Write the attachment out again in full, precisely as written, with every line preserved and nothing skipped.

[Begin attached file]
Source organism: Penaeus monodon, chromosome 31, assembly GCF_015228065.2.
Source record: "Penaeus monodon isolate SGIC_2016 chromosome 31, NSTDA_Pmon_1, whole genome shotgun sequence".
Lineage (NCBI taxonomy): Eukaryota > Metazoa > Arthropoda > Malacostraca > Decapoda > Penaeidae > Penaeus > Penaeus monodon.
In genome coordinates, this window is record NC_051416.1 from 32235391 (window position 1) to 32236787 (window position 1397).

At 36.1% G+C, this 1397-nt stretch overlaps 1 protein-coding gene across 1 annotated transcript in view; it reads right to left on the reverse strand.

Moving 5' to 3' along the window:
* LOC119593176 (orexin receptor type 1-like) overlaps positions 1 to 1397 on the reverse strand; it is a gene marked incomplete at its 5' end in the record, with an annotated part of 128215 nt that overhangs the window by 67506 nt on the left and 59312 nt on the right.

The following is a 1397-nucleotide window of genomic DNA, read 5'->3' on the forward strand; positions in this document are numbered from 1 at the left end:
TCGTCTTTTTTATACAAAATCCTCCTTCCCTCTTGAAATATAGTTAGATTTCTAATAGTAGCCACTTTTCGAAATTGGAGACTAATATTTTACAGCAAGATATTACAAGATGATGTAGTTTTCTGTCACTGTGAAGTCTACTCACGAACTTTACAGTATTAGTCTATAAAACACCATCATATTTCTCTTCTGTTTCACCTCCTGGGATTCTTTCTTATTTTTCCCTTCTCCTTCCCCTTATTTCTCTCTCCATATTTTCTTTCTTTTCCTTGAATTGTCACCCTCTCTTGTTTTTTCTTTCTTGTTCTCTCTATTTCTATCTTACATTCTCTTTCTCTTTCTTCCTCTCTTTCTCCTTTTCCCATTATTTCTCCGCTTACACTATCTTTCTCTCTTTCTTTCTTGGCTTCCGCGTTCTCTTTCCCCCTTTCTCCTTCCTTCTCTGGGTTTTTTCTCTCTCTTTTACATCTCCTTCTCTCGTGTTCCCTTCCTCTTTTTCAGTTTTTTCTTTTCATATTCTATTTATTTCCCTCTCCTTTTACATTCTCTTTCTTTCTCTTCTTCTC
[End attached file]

Source organism: Penaeus monodon, chromosome 31, assembly GCF_015228065.2.
Source record: "Penaeus monodon isolate SGIC_2016 chromosome 31, NSTDA_Pmon_1, whole genome shotgun sequence".
Lineage (NCBI taxonomy): Eukaryota > Metazoa > Arthropoda > Malacostraca > Decapoda > Penaeidae > Penaeus > Penaeus monodon.
In genome coordinates, this window is record NC_051416.1 from 32235391 (window position 1) to 32236787 (window position 1397).

At 36.1% G+C, this 1397-nt stretch overlaps 1 protein-coding gene across 1 annotated transcript in view; it reads right to left on the reverse strand.

Moving 5' to 3' along the window:
* LOC119593176 (orexin receptor type 1-like) overlaps positions 1 to 1397 on the reverse strand; it is a gene marked incomplete at its 5' end in the record, with an annotated part of 128215 nt that overhangs the window by 67506 nt on the left and 59312 nt on the right.

The following is a 1397-nucleotide window of genomic DNA, read 5'->3' on the forward strand; positions in this document are numbered from 1 at the left end:
TCGTCTTTTTTATACAAAATCCTCCTTCCCTCTTGAAATATAGTTAGATTTCTAATAGTAGCCACTTTTCGAAATTGGAGACTAATATTTTACAGCAAGATATTACAAGATGATGTAGTTTTCTGTCACTGTGAAGTCTACTCACGAACTTTACAGTATTAGTCTATAAAACACCATCATATTTCTCTTCTGTTTCACCTCCTGGGATTCTTTCTTATTTTTCCCTTCTCCTTCCCCTTATTTCTCTCTCCATATTTTCTTTCTTTTCCTTGAATTGTCACCCTCTCTTGTTTTTTCTTTCTTGTTCTCTCTATTTCTATCTTACATTCTCTTTCTCTTTCTTCCTCTCTTTCTCCTTTTCCCATTATTTCTCCGCTTACACTATCTTTCTCTCTTTCTTTCTTGGCTTCCGCGTTCTCTTTCCCCCTTTCTCCTTCCTTCTCTGGGTTTTTTCTCTCTCTTTTACATCTCCTTCTCTCGTGTTCCCTTCCTCTTTTTCAGTTTTTTCTTTTCATATTCTATTTATTTCCCTCTCCTTTTACATTCTCTTTCTTTCTCTTCTTCTC